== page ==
Going forward, Gaylor can further improve her outside game, as he inside game is superb. Not a potent aerial player or one to win it via handball receive, Gaylor could utilise that explosive speed to even more advantage by taking off and burning off an opponent in transition.
Overall, Gaylor’s blend of athleticism, endurance, contested game and defensive pressure makes her the perfect inside midfielder, and one who will be a very good player at the top level.
Amy Gaylor is clearly among the better players in this year’s AFLW Draft. Though she is club-tied to Essendon and the Bombers are tipped to take her in the upcoming pre-listing period, no doubt a suite of clubs across the country would be keen to draft her. With some continuity and luck over the off-season, she is one who can make an immediate impact in whatever role she plays at the elite level.
Calder Cannons’ Amy Gaylor leapt into the history books in both the standing and running vertical jumps, reaching 62cm in the standing and 74cm in the running to be equal third and equal fourth of all-time in those areas.
Even on her non-dominant right side, Gaylor was one of only two players to leap past 70cm.
oh yeah we have,
I’m not too sure if it was her, but I think she was doing rehab at the club during VFLW training sessions.
I may be confusing her for Jayda Richardson.
Peter Williams was pretty forthright that we would take her, months ago, so that’s quite plausible. He didn’t specify anyone else similarly.
Interview in March. I’m sure Bonnie will introduce her shortly to Ella (was at our final vs Geelong, and the after-match do).
Also, the photo used is 3/3 for Cannons–> Bombers.
By Peter Williams
CALDER Cannons midfielder Amy Gaylor is a fan of the red, white and blue, and therefore it should be no surprise the tenacious midfielder emulates her game around Western Bulldogs skipper, Ellie Blackburn. The AFLW Academy member is a hard, but clean in-and-under player and is hoping to develop the outside hurt factor that separates Blackburn from many of her contested ball-winning peers.
“I am a Doggies supporter so a bit biased,” Gaylor said. “I think her contested work is really, really impressive, but she’s also got that outside where she can kick and hit targets as well so that’s where trying to build my game from.
“I’d say (my) strengths are probably contested work, clean hands, tackling, my athleticism as well. Weaknesses that I’ve been working on preseason is probably kicking, a bit of endurance as well, a bit more long distance running.”
The Vic Metro representative averaged 15.9 disposals, 1.6 marks, 2.1 inside 50s and 2.2 rebound 50s in the 2022 NAB League season. Perhaps most incredibly for the the 2005-born Gaylor was her 7.7 tackles laid per game, indicating her fierce desire at the coalface.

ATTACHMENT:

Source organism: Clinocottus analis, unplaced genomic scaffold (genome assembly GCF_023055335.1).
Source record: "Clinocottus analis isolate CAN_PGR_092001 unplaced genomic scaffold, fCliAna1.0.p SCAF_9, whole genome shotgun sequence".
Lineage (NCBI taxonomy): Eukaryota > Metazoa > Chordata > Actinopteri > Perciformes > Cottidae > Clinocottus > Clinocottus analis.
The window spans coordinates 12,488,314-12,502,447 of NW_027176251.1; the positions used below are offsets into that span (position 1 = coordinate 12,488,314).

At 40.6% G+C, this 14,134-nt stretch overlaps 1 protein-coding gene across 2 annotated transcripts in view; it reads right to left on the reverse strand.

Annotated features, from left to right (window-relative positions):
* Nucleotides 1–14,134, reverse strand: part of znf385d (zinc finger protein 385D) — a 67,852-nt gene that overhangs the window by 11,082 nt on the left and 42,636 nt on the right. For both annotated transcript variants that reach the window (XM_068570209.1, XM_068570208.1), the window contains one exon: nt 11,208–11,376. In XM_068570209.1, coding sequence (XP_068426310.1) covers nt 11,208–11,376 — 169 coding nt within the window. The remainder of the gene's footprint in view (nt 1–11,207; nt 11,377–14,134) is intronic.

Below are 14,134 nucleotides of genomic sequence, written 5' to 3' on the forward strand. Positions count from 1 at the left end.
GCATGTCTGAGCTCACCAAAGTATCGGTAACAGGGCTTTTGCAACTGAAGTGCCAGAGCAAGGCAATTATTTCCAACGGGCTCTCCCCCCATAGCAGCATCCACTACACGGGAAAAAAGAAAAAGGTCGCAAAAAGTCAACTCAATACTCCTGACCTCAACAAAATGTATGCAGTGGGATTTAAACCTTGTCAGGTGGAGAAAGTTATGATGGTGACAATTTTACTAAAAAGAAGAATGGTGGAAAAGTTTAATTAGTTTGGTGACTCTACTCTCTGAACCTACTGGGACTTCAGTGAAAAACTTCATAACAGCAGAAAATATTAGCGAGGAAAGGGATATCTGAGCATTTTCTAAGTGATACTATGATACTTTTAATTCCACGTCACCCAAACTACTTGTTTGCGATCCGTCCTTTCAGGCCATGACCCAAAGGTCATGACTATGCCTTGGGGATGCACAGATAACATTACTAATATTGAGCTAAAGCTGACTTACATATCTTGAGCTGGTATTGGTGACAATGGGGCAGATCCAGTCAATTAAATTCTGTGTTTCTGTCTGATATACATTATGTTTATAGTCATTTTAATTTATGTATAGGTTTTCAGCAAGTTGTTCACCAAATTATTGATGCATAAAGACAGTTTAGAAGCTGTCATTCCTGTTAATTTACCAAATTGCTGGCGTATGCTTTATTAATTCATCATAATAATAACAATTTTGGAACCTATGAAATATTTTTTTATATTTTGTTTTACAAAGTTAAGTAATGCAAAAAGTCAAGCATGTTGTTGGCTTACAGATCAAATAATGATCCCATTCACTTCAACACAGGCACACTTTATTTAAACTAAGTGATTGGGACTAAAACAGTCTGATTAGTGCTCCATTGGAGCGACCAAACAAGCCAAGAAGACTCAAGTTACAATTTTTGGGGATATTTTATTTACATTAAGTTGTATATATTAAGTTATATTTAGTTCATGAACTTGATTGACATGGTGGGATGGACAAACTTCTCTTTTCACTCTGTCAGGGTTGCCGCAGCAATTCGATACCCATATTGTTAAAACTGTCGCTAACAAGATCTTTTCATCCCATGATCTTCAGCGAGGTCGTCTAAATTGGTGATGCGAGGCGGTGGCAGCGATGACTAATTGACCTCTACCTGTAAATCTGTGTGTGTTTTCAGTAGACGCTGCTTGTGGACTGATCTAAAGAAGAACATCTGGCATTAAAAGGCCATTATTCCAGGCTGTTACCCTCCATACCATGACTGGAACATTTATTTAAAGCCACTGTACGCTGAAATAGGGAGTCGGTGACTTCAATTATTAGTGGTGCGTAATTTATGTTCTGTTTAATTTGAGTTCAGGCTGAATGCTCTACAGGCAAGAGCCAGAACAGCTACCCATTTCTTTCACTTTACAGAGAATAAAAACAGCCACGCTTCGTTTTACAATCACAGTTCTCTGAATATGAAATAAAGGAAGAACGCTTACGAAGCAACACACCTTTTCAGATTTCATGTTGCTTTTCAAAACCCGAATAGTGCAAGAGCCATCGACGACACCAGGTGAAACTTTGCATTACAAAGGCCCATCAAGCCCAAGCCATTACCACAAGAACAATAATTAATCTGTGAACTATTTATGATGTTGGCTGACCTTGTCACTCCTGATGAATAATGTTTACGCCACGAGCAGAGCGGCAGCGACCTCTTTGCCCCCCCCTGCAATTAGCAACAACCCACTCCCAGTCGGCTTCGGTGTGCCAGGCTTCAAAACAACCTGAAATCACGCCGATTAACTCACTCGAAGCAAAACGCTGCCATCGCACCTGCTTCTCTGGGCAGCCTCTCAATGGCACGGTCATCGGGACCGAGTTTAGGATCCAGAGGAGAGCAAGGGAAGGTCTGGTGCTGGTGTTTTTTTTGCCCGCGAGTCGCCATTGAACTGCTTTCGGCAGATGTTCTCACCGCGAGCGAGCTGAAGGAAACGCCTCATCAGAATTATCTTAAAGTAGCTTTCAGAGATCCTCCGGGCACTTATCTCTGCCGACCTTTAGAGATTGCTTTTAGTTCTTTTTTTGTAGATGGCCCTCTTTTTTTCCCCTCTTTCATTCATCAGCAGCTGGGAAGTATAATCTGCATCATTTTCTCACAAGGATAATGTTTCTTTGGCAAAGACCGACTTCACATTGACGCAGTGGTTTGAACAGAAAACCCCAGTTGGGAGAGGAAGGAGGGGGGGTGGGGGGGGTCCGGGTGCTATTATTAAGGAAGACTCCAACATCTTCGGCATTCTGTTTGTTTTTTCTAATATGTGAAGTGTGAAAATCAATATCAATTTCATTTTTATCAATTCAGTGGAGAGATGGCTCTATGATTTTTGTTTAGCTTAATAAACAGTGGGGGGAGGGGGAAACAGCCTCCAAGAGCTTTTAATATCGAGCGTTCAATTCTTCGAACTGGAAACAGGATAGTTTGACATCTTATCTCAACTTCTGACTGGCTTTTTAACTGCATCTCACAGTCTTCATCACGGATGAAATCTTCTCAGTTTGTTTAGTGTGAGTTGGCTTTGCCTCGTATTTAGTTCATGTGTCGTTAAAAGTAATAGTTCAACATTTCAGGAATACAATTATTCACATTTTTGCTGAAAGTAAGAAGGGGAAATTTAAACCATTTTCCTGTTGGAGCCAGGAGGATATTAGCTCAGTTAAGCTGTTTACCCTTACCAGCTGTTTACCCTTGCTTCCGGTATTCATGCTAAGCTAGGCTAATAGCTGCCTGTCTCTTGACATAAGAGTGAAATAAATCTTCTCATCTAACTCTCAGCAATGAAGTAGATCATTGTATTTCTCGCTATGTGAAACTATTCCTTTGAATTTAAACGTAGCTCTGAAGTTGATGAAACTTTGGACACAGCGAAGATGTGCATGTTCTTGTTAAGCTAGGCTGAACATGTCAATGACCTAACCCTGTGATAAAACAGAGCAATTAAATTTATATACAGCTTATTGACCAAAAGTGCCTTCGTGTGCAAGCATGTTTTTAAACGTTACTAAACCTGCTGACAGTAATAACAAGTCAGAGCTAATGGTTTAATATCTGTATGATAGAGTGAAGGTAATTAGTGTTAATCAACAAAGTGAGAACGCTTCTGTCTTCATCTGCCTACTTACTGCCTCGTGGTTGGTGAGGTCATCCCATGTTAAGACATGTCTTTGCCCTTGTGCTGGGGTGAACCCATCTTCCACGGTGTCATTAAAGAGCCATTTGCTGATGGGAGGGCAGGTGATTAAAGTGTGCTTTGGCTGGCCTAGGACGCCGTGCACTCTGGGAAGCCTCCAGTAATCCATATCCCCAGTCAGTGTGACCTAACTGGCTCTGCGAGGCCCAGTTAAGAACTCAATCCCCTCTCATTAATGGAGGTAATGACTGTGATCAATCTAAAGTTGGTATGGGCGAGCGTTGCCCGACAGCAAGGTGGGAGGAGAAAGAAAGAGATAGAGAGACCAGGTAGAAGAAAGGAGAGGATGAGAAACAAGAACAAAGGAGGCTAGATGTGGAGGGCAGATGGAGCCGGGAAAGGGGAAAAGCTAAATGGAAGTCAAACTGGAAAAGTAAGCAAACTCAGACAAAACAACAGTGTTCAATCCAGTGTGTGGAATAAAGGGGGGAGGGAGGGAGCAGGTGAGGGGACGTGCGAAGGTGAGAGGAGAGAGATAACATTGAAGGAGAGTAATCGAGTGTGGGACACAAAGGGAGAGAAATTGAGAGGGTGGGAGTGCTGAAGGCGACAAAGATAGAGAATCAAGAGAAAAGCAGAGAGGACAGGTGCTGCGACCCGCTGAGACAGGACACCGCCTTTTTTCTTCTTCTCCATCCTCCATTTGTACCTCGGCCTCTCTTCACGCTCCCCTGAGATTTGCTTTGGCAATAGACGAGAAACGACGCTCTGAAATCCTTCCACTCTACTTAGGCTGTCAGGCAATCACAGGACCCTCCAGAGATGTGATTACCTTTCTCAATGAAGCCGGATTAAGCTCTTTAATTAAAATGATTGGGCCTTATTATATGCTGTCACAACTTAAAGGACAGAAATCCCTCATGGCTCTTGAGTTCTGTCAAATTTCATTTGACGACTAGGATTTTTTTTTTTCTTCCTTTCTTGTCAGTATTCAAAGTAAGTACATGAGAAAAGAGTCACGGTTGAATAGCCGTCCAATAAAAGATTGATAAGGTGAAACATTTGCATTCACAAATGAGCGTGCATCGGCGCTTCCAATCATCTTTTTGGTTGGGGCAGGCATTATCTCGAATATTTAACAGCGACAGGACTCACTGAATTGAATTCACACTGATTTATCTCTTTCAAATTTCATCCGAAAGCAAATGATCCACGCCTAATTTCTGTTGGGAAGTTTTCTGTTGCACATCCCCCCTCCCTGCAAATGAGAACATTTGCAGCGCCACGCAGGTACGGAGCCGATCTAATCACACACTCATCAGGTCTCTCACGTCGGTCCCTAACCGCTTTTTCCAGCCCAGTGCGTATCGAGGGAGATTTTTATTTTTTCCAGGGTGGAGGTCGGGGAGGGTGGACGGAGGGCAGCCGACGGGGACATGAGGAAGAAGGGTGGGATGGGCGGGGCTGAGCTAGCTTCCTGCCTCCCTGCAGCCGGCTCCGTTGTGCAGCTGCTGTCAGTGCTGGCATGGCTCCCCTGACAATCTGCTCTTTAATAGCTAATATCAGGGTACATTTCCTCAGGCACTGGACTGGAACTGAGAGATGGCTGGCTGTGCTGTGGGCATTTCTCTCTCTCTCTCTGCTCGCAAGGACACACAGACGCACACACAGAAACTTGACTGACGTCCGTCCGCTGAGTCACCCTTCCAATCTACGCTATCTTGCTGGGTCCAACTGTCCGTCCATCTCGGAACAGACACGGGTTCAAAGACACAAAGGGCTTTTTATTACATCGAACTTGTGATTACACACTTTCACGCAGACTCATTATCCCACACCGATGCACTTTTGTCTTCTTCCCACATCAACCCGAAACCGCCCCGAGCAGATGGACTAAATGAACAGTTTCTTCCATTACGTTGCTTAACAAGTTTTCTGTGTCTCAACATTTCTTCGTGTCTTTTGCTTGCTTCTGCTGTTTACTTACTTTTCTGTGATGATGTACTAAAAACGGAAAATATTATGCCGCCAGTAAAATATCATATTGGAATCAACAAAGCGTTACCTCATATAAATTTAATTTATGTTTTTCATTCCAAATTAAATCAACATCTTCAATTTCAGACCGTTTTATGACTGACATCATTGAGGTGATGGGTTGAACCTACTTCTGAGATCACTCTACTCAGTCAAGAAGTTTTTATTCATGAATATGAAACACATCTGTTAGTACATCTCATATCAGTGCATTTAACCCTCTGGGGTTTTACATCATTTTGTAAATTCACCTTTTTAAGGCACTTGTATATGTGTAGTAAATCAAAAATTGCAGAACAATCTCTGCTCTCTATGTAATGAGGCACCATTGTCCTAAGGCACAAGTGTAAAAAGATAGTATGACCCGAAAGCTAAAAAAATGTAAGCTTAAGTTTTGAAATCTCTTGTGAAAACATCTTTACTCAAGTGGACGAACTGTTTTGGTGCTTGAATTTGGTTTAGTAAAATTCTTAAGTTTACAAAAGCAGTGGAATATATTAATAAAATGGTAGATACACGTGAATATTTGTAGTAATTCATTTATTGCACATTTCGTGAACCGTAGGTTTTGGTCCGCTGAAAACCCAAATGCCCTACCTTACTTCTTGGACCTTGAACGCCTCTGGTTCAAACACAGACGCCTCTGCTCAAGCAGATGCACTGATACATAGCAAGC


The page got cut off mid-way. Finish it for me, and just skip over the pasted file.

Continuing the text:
“Last year was my first year in the NAB League and now I’m used to the competition, it’s obviously a big step up from local footy,” Gaylor said. “Especially in Vic Metro as well, it’s been really good playing against the best competition to prepare me (for 2023).”
Gaylor is likely to resume her inside midfielder role in the newly-named 2023 Coates Talent League, but is still keen to add extra strings to her bow by playing off half-back. After experiencing a preseason with the Cannons for the first time in 2022, the natural leader said the one leading into 2023 was on another level.
“It’s been a big preseason compared to past years,” Gaylor said. “We’ve had three training sessions a week and it’s been incorporating a lot more running and gym work as well, so it’s been a good preseason.”
In between her work with the Cannons, Gaylor spent a weekend with the most talented young players across the country as part of the AFLW Academy. When asked what her big takeaways from the January camp was, Gaylor said the off-field knowledge. In particular, she learnt more about post-game recovery, and nutrition both pre and post-game, as well as throughout the week.
Her father has been the top-age talent’s number one mentor along the way, helping her develop her football and providing advice and support for her.
“He definitely thinks he knows more than he does, but he’s always there if I need to go for a kick, always after a game giving me advice so he’s been a good mentor for me,” Gaylor said.
Looking ahead to the season that kicks off next weekend, Gaylor’s goals for 2023 included to keep improving both on and off the field, and eventually land on an AFL Women’s list.
“Just being the best player I can be,” Gaylor said. “Just keep on improving. Also my leadership I’m looking to improve whether that be part of the leadership group at Cannons.”